Until late last year. When I stood up in front of other Canadian Authors Association Toronto branch  members to read from my novella (Fire Underneath the Ice, co-authored with Rene Natan under the pseudonym R.S. Natanevin and yes, available at amazon.com) and had to remove my glasses to see to read, I knew it was time. I could no longer function with these badly-designed glasses (the reading part covered only one-sixth of the lens at the bottom and the left lens was scratched). So, I got new glasses and cool sunglasses which did wonders for my sight but not my purse. However, the optometrist found something disturbing – white clouds in the cornea or cornea opacity in both eyes. He arranged for an appointment with an opthamologist but the earliest date available was March 28, 2011. Three and a half months to worry about whether I’d need laser surgery, pills, prescriptions or a corneal transplant. And listen to some of  my friends’ opinions, including I needed to see an opthamologist now.

We freelance writers getting up there in age have to consider our health – and what will pay for it. When my father had his surgery for lung cancer in 1958, there was no healthcare in Ontario, Canada. Mom had to foot the bill for his surgery and hospital stay. Today, there is healthcare in Canada (since the mid 1960s). Coverage is supposed to be universal across Canada but isn’t. In many provinces, some medical options once covered have been kicked out. Some, such as eye examinations kick in again when you are 65, but not the glasses – they’ve never been covered under universal healthcare. And if you have feet problems, forget it. Orthotics are expensive and visits to podiotrists add up. There are supplemental insurance plans, including for freelance creative people, but have you looked at the premiums? And the coverage is only 80 per cent. Everything is a la carte and when you tally up dental, eyes, feet, back, etc. you might as well do what my dentist once said, “The insurance is too expensive. Better to visit the dentist and pay the cost once a year.” That was over five years ago and the dentist is on my “health waiting list,” waiting as in when I have the money or hit emergency – whichever comes first.

So I do this looking-after-my health in levels based on biggest need. I have nine  health problems (the ninth is stress over the other eight). The latest biggie, the eyes, I had to face last week. And I was scared. Many times I considered cancelling or postponing the appointment and when I lost the opthamologist’s business card I wondered if that was a sign to do so. But I’d bookmarked her biz info on the Internet, so a quick call to the office  confirmed time, date and yes, it was covered by OHIP. So I showed  up – late – I got lost (that’s another story for another post) but despite the crowded waiting room and the ranting patient ahead of me to sign in, I decided to keep my politeness – unless I got bad news.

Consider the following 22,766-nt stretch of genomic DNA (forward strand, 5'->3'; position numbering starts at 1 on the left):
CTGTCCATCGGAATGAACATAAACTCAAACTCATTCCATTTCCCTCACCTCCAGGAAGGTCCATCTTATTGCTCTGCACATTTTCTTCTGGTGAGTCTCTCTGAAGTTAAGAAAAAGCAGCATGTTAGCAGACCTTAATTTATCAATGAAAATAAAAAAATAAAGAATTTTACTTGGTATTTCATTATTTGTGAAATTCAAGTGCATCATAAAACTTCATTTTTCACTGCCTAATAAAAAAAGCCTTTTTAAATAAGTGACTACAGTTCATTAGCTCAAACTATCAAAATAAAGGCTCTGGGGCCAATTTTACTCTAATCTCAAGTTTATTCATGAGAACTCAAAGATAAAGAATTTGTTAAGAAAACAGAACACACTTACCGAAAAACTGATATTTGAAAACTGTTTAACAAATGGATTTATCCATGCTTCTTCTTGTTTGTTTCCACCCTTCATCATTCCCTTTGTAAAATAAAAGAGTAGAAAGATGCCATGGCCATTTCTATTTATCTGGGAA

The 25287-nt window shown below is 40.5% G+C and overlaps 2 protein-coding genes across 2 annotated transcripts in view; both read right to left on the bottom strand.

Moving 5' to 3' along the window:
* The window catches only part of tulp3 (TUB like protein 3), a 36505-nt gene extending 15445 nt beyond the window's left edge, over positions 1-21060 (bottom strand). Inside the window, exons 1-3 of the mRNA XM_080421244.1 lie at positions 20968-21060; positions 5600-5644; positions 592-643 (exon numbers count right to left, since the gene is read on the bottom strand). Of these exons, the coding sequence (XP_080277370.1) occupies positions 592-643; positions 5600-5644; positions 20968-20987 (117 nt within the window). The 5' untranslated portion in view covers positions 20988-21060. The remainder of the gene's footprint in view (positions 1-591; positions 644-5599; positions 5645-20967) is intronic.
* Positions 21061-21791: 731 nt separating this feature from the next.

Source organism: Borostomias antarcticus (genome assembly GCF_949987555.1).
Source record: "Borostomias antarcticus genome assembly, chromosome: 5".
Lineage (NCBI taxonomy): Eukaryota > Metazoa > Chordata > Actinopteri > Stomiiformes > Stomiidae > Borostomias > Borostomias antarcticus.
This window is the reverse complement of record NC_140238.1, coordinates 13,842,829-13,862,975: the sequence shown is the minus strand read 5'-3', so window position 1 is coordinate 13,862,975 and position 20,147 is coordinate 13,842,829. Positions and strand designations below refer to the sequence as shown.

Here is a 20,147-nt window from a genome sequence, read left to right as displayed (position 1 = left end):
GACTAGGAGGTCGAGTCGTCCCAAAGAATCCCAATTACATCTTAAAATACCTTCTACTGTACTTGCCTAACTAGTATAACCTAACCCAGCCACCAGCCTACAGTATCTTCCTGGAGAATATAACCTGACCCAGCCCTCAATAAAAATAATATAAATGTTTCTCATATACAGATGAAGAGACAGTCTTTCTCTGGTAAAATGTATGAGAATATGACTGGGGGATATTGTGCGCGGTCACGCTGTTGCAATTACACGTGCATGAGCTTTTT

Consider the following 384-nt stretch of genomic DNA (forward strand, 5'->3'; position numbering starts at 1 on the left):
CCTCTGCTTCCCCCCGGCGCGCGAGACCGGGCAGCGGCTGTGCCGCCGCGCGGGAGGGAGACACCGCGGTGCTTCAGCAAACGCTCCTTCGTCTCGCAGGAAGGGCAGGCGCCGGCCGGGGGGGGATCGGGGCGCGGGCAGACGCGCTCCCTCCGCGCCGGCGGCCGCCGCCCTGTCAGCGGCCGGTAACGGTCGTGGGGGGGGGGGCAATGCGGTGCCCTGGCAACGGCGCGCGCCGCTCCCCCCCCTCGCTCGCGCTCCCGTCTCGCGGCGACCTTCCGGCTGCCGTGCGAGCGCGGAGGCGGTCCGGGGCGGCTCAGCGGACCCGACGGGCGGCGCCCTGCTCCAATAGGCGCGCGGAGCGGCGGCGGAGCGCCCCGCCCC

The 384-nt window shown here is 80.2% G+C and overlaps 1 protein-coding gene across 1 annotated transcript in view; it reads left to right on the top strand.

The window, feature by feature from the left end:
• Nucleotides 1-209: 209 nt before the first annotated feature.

I didn’t. After waiting 45 minutes (I brought a book to read) I got in for the first check. Then the dreaded drops were put in my eyes and I had another half hour wait (this time not reading). After going through my eye history with the opthamologist and her checking my eyes, the verdict was some scarring on the corneal but it doesn’t affect my eyesight (thanks partially to those great glasses, no doubt). She figured I had some injury or infection – maybe as a child (I don’t remember) and that has caused the scarring. I have to see her every two years and the optometrist annually, but the rest of the “prescription” is to always wear my sunglases when out in the sun, wipe over my eyes with a wet washcloth each evening ( to remove any bacteria) and of course, keep the glasses clean.

Whew! Now, I have to save up to pay for the two pairs of glasses. I got on a plan at the optician’s; I have until December to pay. And they had a half-price sale when I purchased my glasses.

Some medical obstacles  you can work around. I’ve learned the importance of not giving up no matter what the chatter from others.

Cheers.

Sharon

Only Child Writes

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Filed under Health, Health Seniors, Healthcare coverage, Hereditary, Insurance, Only child, Vision